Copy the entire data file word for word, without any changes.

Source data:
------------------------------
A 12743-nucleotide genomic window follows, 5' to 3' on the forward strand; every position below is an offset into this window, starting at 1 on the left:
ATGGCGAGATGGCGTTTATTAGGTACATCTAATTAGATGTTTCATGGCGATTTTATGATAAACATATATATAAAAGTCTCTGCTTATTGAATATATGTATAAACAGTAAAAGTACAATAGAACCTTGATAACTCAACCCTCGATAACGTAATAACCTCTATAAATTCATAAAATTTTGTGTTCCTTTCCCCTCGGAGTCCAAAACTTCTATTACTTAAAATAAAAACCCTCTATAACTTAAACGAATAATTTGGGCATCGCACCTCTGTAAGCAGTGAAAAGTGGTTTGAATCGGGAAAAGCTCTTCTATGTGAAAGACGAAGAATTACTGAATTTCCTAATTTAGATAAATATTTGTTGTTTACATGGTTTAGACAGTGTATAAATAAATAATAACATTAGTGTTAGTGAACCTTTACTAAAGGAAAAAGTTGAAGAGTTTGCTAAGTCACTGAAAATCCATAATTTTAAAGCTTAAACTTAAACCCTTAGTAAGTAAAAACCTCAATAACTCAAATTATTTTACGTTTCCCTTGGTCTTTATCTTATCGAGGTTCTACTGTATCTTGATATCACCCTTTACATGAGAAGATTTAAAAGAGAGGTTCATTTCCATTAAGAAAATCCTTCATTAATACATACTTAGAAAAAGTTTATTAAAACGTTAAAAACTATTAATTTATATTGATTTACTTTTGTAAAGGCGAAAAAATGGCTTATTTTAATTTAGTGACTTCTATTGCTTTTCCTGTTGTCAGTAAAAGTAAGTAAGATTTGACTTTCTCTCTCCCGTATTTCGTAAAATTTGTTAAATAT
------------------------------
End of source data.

A 12743-nucleotide genomic window follows, 5' to 3' on the forward strand; every position below is an offset into this window, starting at 1 on the left:
ATGGCGAGATGGCGTTTATTAGGTACATCTAATTAGATGTTTCATGGCGATTTTATGATAAACATATATATAAAAGTCTCTGCTTATTGAATATATGTATAAACAGTAAAAGTACAATAGAACCTTGATAACTCAACCCTCGATAACGTAATAACCTCTATAAATTCATAAAATTTTGTGTTCCTTTCCCCTCGGAGTCCAAAACTTCTATTACTTAAAATAAAAACCCTCTATAACTTAAACGAATAATTTGGGCATCGCACCTCTGTAAGCAGTGAAAAGTGGTTTGAATCGGGAAAAGCTCTTCTATGTGAAAGACGAAGAATTACTGAATTTCCTAATTTAGATAAATATTTGTTGTTTACATGGTTTAGACAGTGTATAAATAAATAATAACATTAGTGTTAGTGAACCTTTACTAAAGGAAAAAGTTGAAGAGTTTGCTAAGTCACTGAAAATCCATAATTTTAAAGCTTAAACTTAAACCCTTAGTAAGTAAAAACCTCAATAACTCAAATTATTTTACGTTTCCCTTGGTCTTTATCTTATCGAGGTTCTACTGTATCTTGATATCACCCTTTACATGAGAAGATTTAAAAGAGAGGTTCATTTCCATTAAGAAAATCCTTCATTAATACATACTTAGAAAAAGTTTATTAAAACGTTAAAAACTATTAATTTATATTGATTTACTTTTGTAAAGGCGAAAAAATGGCTTATTTTAATTTAGTGACTTCTATTGCTTTTCCTGTTGTCAGTAAAAGTAAGTAAGATTTGACTTTCTCTCTCCCGTATTTCGTAAAATTTGTTAAATAT